Table of contents

Table of Contents



I Cultural Exchanges and Cuisines in the Contact Zone
1. 'Fit for the table of the most fastidious epicure': Culinary Colonialism in the Upper Canadian Contact Zone
2. 'The snipe were good and the wine not bad': Enabling Public Life for Privileged Men
3. The Role of Food in Canadian Expressions of Christianity

II Regional Food Identities and Traditions
4. Pine-clad hills and spindrift swirl: The Character, Persistence, and Significance of Rural Newfoundland Foodways
5. Stocking the Root Cellar: Foodscapes in the Peace River Region
6. Rational Meals for the Traditional Family: Nutrition in Quebec School Manuals, 1900-1960

III Foodways and Memories in Ethnic and Racial Communities
7. 'We Didn't Have A Lot of Money, But We Had Food': Ukrainians and Their Depression-Era Food Memories
8. Feeding the Dead: The Ukrainian Food Colossi of the Canadian Prairies
9. Toronto's Multicultured Tongues: Stories of South Asian Cuisines

IV Gendering Food in Cookbooks and Family Spaces
10. More than 'just' Recipes: Mennonite Cookbooks in Mid-twentieth Century North America
11. Gefilte Fish and Roast Duck with Orange Slices: A Treasure for my Daughter and the Creation of a Jewish Cultural Orthodoxy in Postwar Montreal
12. 'Tutti a Tavola!' Feeding the Family in Two Generations of Italian Immigrant Households in Montreal

V Single Food Commodities, Markets, and Cultural Debates
13. John Bull and Sons: The Empire Marketing Board and the Creation of a British Imperial Food System
14. Spreading Controversy: The Story of Margarine in Quebec

VI Protests, Mindful Eating, and the Politics of Food
15. The Politics of Milk: Canadian Housewives Organize in the 1930s
16. 'Less Inefficiency, More Milk': The Politics of Food and the Culture of the English-Canadian University, 1900-1950
17. The Granola High: Eating Differently in the 1960s and 1970s
18. 'Meat Stinks/Eat Beef Dyke!': Coming out as a Vegetarian in the Prairies

VII National Identities and Cultural Spectacles
19. Nationalism on the Menu: Three Banquets on the 1939 Royal Tour
20. Food Acts and Cultural Politics: Women and the Gendered Dialectics of Culinary Pluralism at the International Institute of Toronto, 1950s-1960s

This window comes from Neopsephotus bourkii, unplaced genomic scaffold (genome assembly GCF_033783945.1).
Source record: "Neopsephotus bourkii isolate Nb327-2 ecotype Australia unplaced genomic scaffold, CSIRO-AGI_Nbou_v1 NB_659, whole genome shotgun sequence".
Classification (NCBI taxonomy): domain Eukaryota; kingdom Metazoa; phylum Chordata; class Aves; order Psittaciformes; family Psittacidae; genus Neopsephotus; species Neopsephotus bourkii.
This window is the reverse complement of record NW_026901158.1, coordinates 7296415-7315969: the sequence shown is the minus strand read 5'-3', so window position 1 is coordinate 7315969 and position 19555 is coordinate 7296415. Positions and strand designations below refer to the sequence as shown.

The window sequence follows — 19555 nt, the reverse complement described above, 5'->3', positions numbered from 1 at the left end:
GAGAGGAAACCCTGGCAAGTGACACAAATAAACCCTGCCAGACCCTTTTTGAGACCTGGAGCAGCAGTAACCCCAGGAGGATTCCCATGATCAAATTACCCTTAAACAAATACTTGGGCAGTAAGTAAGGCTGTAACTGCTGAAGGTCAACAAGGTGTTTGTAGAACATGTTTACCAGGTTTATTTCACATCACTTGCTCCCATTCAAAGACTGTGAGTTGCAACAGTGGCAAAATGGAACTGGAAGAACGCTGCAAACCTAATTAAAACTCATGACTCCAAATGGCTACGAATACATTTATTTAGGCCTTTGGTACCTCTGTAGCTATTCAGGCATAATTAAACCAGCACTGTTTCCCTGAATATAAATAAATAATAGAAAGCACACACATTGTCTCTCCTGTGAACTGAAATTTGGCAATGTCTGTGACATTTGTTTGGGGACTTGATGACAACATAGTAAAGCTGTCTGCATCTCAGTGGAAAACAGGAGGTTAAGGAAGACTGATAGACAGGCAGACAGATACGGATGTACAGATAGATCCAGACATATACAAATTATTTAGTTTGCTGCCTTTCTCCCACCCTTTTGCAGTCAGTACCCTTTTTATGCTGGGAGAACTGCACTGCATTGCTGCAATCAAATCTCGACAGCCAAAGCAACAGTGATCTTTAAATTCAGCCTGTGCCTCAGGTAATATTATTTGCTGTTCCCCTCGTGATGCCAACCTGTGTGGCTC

VIII Marketing and Imposing Nutritional Standards
21. Vim, Vigour and Vitality: 'Power' Foods for Kids in Canadian Popular Magazines, 1914-1954
22. Making and Breaking Canada's Food Rules: Science, the State, and the Government of Nutrition, 1942-1949
23. 'A National Priority': Nutrition Canada's Survey and the Disciplining of Aboriginal Bodies, 1964-75


Just as the Canada's rich past resists any singular narrative, there is no such thing as a singular Canadian food tradition. This new book explores Canada's diverse food cultures and the varied relationships that Canadians have had historically with food practices in the context of community, region, nation and beyond. Based on findings from menus, cookbooks, government documents, advertisements, media sources, oral histories, memoirs, and archival collections, Edible Histories offers a veritable feast of original research on Canada's food history and its relationship to culture and politics. This exciting collection explores a wide variety of topics, including urban restaurant culture, ethnic cuisines, and the controversial history of margarine in Canada. It also covers a broad time-span, from early contact between European settlers and First Nations through the end of the twentieth century. Edible Histories intertwines information of Canada's 'foodways' – the practices and traditions associated with food and food preparation – and stories of immigration, politics, gender, economics, science, medicine and religion. Sophisticated, culturally sensitive, and accessible, Edible Histories will appeal to students, historians, and foodies alike.


‘Impressive collection of papers… Edible Histories, Cultural Politics provides remarkable, insightful, and eminently readable servings for students, academics, and interested general readers. ’

- Gillian Crowther

‘I can think of no comparable work in any national historiography comprising such a broad range of cutting-edge research in the field of food studies… The editors have done a splendid job. ’

- Jeffrey M. Pilcher